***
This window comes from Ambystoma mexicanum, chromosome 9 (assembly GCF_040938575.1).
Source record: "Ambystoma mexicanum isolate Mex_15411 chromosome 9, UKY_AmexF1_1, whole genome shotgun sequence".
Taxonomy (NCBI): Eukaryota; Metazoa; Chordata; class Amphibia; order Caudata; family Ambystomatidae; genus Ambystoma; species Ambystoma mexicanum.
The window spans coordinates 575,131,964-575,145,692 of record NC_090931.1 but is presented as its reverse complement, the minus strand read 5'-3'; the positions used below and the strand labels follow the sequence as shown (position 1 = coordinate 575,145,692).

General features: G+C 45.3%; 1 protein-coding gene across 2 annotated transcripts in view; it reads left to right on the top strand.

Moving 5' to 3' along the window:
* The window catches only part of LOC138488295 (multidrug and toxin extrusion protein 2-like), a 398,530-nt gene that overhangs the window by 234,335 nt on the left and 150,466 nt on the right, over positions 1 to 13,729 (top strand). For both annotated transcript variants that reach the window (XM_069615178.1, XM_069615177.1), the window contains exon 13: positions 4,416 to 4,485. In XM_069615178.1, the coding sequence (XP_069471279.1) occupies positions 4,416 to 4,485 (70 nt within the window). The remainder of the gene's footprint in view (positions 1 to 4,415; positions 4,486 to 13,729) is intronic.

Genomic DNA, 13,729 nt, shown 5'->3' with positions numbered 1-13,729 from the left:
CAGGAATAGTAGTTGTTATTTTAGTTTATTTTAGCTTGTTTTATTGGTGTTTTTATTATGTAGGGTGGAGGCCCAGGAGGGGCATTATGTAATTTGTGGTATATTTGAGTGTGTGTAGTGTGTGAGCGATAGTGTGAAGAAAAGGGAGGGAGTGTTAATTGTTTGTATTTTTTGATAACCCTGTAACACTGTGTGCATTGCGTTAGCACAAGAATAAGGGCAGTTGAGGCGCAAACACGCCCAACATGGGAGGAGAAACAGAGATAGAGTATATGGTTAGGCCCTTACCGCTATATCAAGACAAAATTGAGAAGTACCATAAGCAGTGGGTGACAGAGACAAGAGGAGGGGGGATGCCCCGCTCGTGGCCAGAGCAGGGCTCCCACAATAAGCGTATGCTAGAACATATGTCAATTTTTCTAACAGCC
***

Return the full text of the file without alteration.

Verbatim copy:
This window comes from Ambystoma mexicanum, chromosome 9 (assembly GCF_040938575.1).
Source record: "Ambystoma mexicanum isolate Mex_15411 chromosome 9, UKY_AmexF1_1, whole genome shotgun sequence".
Taxonomy (NCBI): Eukaryota; Metazoa; Chordata; class Amphibia; order Caudata; family Ambystomatidae; genus Ambystoma; species Ambystoma mexicanum.
The window spans coordinates 575,131,964-575,145,692 of record NC_090931.1 but is presented as its reverse complement, the minus strand read 5'-3'; the positions used below and the strand labels follow the sequence as shown (position 1 = coordinate 575,145,692).

General features: G+C 45.3%; 1 protein-coding gene across 2 annotated transcripts in view; it reads left to right on the top strand.

Moving 5' to 3' along the window:
* The window catches only part of LOC138488295 (multidrug and toxin extrusion protein 2-like), a 398,530-nt gene that overhangs the window by 234,335 nt on the left and 150,466 nt on the right, over positions 1 to 13,729 (top strand). For both annotated transcript variants that reach the window (XM_069615178.1, XM_069615177.1), the window contains exon 13: positions 4,416 to 4,485. In XM_069615178.1, the coding sequence (XP_069471279.1) occupies positions 4,416 to 4,485 (70 nt within the window). The remainder of the gene's footprint in view (positions 1 to 4,415; positions 4,486 to 13,729) is intronic.

Genomic DNA, 13,729 nt, shown 5'->3' with positions numbered 1-13,729 from the left:
CAGGAATAGTAGTTGTTATTTTAGTTTATTTTAGCTTGTTTTATTGGTGTTTTTATTATGTAGGGTGGAGGCCCAGGAGGGGCATTATGTAATTTGTGGTATATTTGAGTGTGTGTAGTGTGTGAGCGATAGTGTGAAGAAAAGGGAGGGAGTGTTAATTGTTTGTATTTTTTGATAACCCTGTAACACTGTGTGCATTGCGTTAGCACAAGAATAAGGGCAGTTGAGGCGCAAACACGCCCAACATGGGAGGAGAAACAGAGATAGAGTATATGGTTAGGCCCTTACCGCTATATCAAGACAAAATTGAGAAGTACCATAAGCAGTGGGTGACAGAGACAAGAGGAGGGGGGATGCCCCGCTCGTGGCCAGAGCAGGGCTCCCACAATAAGCGTATGCTAGAACATATGTCAATTTTTCTAACAGCC